Newswise — For the first time in history the United States is faced with a confirmed case of bovine spongiform encephalopathy (BSE) or mad cow disease within its borders, but according to Northeastern University professor of chemistry Ira Krull there are many more undocumented cases just waiting to be discovered.

"The American public should be concerned. At this moment, there is contaminated beef sitting in grocery stores and personal freezers across the country," said Krull.

Krull, with assistant chemistry professor Norman Chiu are working to develop an antimortem clinical test, or assay, to detect chronic wasting disease, a variant of mad cow disease that affects deer and elk. Current tests for such diseases - known collectively as tissue spongiform encephalopathies, for the sponge-like formations they cause in the brain " are effective only on slaughtered animals because brain tissue is needed to confirm a diagnosis.

Krull, a strong advocate for mad cow disease testing of all slaughtered cows intended for market, suggests the U.S. follow the lead of countries such as England and Japan. England, in response to their mad cow disease epidemic in the 1980s and 1990s, instates mandatory testing of all slaughtered cows intended for market, keep detailed records of all cows within their borders, and banned the use of all ruminant feed. Currently the U.S. and Canada lag on all accounts, says Krull.

"It's disturbing that, even with a confirmed case of mad cow disease, slaughtered cows are not tested before they are sent to market," said Krull. The United States Department of Agriculture tests approximately .03 percent of U.S. slaughtered cattle for mad cow disease in their random spot tests.

Testing of all cattle as part of the USDA's regular procedure, according to Krull, the cost of adding such testing is minimal, between $20 to $25 per cow, which translates into about six cents per pound of beef. Krull says the issue of testing for mad cow disease is highly political. The more cattle tested, the more likely it is that some will be found with mad cow disease. "They don't want to find it," says Krull. "The USDA really should be funding this like crazy, but their not."

The practice of providing ruminant feed to farm animals has been acknowledged to be extremely dangerous, says Krull. The high concentration of nerve and brain tissue in ruminant feed is thought to greatly increase the risk of transmission of mad cow disease. In the 1990s the U.S. along with most other beef-producing nations, introduced a ban on ruminant feed, but Krull points out the problem of regulation remains. "Currently there is no way to prevent small farmers from making and using ruminant feed," said Krull.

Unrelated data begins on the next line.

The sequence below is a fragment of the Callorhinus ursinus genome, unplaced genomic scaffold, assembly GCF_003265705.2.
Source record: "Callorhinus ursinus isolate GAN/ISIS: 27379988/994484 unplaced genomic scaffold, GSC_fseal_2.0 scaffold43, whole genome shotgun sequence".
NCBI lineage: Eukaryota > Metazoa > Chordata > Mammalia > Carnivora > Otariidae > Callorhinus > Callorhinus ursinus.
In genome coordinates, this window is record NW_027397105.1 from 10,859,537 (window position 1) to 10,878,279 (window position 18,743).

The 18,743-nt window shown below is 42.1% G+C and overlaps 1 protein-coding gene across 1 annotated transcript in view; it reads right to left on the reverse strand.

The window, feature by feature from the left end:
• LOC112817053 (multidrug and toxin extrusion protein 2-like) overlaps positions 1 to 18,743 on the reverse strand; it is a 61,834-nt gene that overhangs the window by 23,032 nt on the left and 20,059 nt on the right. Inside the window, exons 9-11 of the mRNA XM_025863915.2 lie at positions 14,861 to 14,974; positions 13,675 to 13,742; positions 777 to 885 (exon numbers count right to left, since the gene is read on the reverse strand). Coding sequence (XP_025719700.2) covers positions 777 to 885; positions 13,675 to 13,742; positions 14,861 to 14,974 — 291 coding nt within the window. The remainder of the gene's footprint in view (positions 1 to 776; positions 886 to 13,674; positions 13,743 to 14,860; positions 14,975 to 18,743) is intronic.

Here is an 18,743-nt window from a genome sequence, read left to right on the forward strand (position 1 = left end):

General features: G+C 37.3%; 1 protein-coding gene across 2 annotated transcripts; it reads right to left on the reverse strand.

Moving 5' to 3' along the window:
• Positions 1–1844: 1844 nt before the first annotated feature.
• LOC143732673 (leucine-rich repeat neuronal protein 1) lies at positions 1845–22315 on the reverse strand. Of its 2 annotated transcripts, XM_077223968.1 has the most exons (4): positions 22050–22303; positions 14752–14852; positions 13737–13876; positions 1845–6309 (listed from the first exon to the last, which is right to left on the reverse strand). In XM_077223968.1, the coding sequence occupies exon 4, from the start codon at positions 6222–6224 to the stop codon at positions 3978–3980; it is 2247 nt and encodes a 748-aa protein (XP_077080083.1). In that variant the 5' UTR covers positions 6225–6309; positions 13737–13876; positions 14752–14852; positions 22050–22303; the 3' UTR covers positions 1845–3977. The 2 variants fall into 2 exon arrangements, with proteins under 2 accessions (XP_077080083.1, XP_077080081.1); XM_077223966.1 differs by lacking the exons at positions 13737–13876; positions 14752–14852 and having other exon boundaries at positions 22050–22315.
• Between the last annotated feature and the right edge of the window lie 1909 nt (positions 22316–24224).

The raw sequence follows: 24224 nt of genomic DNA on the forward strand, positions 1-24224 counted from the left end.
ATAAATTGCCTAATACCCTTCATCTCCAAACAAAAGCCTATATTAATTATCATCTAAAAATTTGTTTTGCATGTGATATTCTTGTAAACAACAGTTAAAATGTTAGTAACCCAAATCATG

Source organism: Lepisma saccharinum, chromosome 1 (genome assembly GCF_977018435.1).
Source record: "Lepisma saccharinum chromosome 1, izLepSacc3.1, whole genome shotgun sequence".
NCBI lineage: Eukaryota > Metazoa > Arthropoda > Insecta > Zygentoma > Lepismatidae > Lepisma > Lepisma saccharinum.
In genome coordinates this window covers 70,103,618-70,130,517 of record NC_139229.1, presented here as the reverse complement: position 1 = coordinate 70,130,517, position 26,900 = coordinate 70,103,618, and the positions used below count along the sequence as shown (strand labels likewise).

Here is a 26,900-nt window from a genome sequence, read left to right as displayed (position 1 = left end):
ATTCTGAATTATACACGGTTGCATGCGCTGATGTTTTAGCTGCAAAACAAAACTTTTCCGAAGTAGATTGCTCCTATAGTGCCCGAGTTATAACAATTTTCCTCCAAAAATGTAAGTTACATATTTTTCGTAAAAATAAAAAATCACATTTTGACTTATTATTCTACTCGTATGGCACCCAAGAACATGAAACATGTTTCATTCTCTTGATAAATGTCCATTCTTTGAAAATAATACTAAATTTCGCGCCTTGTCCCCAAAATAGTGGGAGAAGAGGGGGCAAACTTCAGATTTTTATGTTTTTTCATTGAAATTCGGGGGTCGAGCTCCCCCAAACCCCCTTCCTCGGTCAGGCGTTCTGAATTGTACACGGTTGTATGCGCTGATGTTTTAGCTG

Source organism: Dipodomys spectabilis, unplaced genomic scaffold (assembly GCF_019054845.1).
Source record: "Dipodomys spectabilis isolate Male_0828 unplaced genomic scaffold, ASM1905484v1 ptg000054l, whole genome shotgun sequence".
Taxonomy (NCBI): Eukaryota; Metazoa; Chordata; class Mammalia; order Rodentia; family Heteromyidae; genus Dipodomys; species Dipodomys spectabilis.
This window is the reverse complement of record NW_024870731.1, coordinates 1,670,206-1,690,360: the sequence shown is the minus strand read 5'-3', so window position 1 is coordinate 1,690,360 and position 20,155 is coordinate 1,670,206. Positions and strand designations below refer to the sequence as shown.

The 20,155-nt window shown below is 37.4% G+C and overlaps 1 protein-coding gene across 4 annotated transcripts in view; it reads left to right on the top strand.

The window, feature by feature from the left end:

Nearly 140 people worldwide have contracted the untreatable and fatal Creutzfeldt-Jakob disease, a variant of mad cow disease, after eating contaminated beef. And because the disease has a very long incubation period, more are diagnosed each year.

"I don't believe we will see change until the beef industry is forced to be accountable for selling contaminated products to consumers," said Krull.

Northeastern University located in the heart of Boston, Massachusetts, is a world leader in cooperative education and recognized for its expert faculty and first-rate academic research facilities. Through co-op, Northeastern undergraduates alternate semesters of full-time study with semesters of paid work in fields relevant to their professional interests and major, giving them nearly two years of professional experience upon graduation. The majority of Northeastern graduates receive a job offer from a co-op employer. Cited for excellence two years running by U.S. News & World Report, Northeastern was named top college in the northeast by the Princeton Review 2003/04. In addition, Northeastern's career services was awarded top honors by Kaplan Newsweek's "Unofficial Insider's Guide to the 230 Most Interesting Colleges and Universities," 2003 edition. For more information, please visit